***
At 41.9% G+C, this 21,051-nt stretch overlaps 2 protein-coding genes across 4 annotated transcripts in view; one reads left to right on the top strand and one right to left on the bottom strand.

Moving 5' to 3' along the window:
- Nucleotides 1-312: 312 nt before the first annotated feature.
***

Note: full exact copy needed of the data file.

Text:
At 41.9% G+C, this 21,051-nt stretch overlaps 2 protein-coding genes across 4 annotated transcripts in view; one reads left to right on the top strand and one right to left on the bottom strand.

Moving 5' to 3' along the window:
- Nucleotides 1-312: 312 nt before the first annotated feature.